You know, Robert, the theme of the American Revolution, the motto of the American Revolution was what? No taxation without representation. The motto of the petrolist states is, no representation without taxation. If I don't have to tax you, I don't have to represent you, pal.
SIEGEL: Now, well, we're not talking here about Norway, Britain, or the United States of America.
Mr. FRIEDMAN: No, because they are not states with weak institutions or authoritarian.
SIEGEL: Now, it's true that, say, Nigeria in this time of rising oil prices has an incumbent president who's apparently trying to bribe his way into remaining in power. But in the rest of West Africa, it's not exactly a new Periclean Age, either, of burgeoning democracy. One could say what ails Nigeria also ails most of the rest of the region.
Mr. FRIEDMAN: To some extent, and obviously I'm pushing this very hard when you try to isolate, say, oil as opposed to all these other historical factors, cultural factors, and economic ones. But you know, it is kind of interesting that one of the longest and most thriving democracies in Africa is Botswana, and Botswana has no oil. Could it be an accident, Robert, that the only Arab state that has been a democracy from its very birth is the one Arab state, or one of the very few, that never had a drop of oil, called Lebanon?
SIEGEL: You also cite the example of Bahrain as part of your case.
Mr. FRIEDMAN: Yeah, precisely, because Bahrain is the first Arab gulf state to be running out of oil. It also happens to be the first Arab gulf state to hold a free and fair election where women could run and vote. And it also happens to be the first Arab gulf state to sign a free trade agreement with the United States. And it also happens to be the first Arab gulf state to be reforming its labor laws so its people can no longer be dependent on foreign workers. I don't think that's an accident.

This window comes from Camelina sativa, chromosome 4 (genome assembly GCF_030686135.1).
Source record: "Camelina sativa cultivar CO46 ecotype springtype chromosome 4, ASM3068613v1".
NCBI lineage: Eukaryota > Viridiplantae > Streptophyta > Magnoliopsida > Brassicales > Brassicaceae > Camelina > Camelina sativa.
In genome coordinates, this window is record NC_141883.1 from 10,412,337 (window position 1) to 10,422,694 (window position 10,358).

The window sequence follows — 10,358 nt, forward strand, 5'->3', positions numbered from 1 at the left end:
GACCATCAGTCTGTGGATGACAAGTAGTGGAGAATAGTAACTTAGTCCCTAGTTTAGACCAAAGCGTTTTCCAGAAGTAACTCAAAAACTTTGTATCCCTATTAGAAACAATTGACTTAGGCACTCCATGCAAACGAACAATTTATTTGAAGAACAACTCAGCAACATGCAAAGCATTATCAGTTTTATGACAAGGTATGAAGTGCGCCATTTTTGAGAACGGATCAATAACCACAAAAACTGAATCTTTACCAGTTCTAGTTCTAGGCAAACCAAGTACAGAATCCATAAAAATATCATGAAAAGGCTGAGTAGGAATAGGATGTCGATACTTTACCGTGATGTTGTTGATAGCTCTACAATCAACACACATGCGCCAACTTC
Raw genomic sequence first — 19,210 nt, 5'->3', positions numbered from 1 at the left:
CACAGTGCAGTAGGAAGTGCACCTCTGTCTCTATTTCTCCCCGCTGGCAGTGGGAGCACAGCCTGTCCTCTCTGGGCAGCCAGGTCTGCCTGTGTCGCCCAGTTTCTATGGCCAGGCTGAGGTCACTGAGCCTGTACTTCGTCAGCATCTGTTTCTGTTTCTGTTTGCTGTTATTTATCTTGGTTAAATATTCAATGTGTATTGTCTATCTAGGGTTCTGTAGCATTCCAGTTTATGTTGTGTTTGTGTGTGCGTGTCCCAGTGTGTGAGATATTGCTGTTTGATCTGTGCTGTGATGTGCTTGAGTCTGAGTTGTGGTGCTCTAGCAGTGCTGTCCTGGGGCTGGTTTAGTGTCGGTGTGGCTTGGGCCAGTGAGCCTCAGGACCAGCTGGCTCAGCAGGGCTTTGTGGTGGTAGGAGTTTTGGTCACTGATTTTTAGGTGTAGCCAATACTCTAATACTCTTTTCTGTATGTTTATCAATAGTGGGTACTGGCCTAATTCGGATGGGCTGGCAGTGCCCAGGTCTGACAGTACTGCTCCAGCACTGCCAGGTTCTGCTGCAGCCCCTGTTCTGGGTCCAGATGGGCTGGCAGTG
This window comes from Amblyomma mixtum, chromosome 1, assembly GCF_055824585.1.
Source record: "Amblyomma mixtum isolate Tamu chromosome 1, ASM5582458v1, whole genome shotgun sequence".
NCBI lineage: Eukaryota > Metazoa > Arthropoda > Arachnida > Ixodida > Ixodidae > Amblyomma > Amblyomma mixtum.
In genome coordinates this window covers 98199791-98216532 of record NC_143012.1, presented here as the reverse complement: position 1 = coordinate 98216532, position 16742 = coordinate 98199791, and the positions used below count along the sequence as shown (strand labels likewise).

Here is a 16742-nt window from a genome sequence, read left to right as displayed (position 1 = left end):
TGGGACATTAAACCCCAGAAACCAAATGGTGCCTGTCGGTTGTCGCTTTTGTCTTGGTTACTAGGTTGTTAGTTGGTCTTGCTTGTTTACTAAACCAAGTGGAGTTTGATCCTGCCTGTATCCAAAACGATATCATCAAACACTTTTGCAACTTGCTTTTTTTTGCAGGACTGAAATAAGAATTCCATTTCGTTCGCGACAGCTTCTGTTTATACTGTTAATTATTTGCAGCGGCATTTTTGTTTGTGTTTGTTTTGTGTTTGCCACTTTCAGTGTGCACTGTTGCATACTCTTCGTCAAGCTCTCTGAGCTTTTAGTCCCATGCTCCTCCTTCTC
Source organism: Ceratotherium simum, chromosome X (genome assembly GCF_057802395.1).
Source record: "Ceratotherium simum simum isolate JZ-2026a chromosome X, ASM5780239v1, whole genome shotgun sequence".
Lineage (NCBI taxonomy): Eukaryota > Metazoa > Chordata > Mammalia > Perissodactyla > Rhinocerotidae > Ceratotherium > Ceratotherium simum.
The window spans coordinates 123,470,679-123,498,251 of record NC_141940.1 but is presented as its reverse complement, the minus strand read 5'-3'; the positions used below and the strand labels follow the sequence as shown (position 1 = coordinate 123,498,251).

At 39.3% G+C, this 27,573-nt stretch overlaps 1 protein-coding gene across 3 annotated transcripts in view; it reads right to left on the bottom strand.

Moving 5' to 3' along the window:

SIEGEL: In one to one corollary to the Friedman's first law, here, of petropolitics is that if oil revenues are declining because of a lower price of oil, government in the country, you've got to start thinking, you've got to start using other resources that your people present in order to get by in the world.
Mr. FRIEDMAN: Yeah, you've got to actually create a society that will maximize your ability to extract the talent, energies, and entrepreneurship of your people, men, and women and that requires a different kind of politics.
SIEGEL: In a way, you're saying freedoms and democracy are associated with the development of countries beyond a natural resource-based economy. Beyond the mere extraction of natural resources.
Mr. FRIEDMAN: Because I think you have to develop a certain DNA. One of my favorite countries in the world has always been Taiwan. I mean, Taiwan is a barren rock in a typhoon-laden sea. They have zero natural resources. Yet they have what, the fourth or fifth largest financial reserves in the world, all by creating a society that maximized their ability to extract the talent of their people and unleash that. And you just don't do that when you can drill an oil well.
SIEGEL: Well, beyond the first law of petropolitics and its contra-positive, do you have any other laws that you're going to evolve in this petropolitics?
Mr. FRIEDMAN: No. I'm tapped out.
SIEGEL: Well, Tom, thanks for talking with us.
Mr. FRIEDMAN: My pleasure.
SIEGEL: Thomas Friedman of The New York Times and author of the book The World is Flat, and also of the article in Foreign Policy Magazine called The First Law of Petropolitics. Transcript provided by NPR, Copyright NPR.